FINRA Will Renew Push for Shift in Investment Adviser Oversight

From the Desk of Jim Eccleston at Eccleston Law Offices:

FINRA plans to renew its lobbying efforts for legislation that would shift oversight of financial advisers away from the SEC and into the hands of a self-regulating body, Investment News reports.

In 2012, FINRA first attempted to push such legislation. Its efforts were resisted by advisors and the measure died. FINRA backed down when the new Congress convened last year and the champion of the SRO bill, Rep. Spencer Bachus, R-Ala., relinquished his seat as chairman of the House Financial Services Committee.

FINRA is motivated to expand its regulatory authority because the brokerage industry is shrinking.

Over the past two years, FINRA has maintained that it isn’t mounting a lobbying campaign to become the adviser SRO and isn’t engaged in talks with the House or Senate. But FINRA has repeatedly stated that adviser oversight should be increased.

Both FINRA and the Investment Adviser Association (“IAA”) agree that there is a regulatory gap regarding investment advisers. The SEC currently examines only about 8 percent of the nearly 11,000 registered investment advisors in the country on an annual basis.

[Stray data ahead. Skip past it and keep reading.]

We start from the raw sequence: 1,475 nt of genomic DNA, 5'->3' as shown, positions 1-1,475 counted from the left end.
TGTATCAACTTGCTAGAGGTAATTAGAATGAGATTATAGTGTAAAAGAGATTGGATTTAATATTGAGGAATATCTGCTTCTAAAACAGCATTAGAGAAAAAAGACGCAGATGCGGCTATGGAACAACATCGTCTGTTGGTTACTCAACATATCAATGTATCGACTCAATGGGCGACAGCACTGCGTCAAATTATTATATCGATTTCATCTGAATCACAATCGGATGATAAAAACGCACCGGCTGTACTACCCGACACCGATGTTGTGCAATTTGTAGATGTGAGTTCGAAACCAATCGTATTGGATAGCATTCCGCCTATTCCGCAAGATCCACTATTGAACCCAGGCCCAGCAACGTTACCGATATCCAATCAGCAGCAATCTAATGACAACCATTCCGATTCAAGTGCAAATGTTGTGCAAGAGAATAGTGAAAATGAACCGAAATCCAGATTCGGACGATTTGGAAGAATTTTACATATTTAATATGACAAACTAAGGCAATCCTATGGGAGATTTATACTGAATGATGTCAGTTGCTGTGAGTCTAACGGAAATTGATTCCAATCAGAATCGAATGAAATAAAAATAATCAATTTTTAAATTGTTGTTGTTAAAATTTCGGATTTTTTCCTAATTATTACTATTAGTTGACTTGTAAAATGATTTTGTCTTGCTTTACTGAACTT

The SEC’s failure to examine more investment advisers largely is due to a lack of resources. In adopting the current budget, Congress denied the SEC’s request to hire an additional 250 investment adviser examiners.

The restrictive budget leaves the door open for FINRA and its allies to argue that inadequate adviser oversight should be addressed by contracting out this critical function to a private organization like FINRA.

The attorneys of Eccleston Law Offices represent investors and advisers nationwide in securities and employment matters. Our attorneys draw on a combined experience of nearly 50 years in delivering the highest quality legal services.

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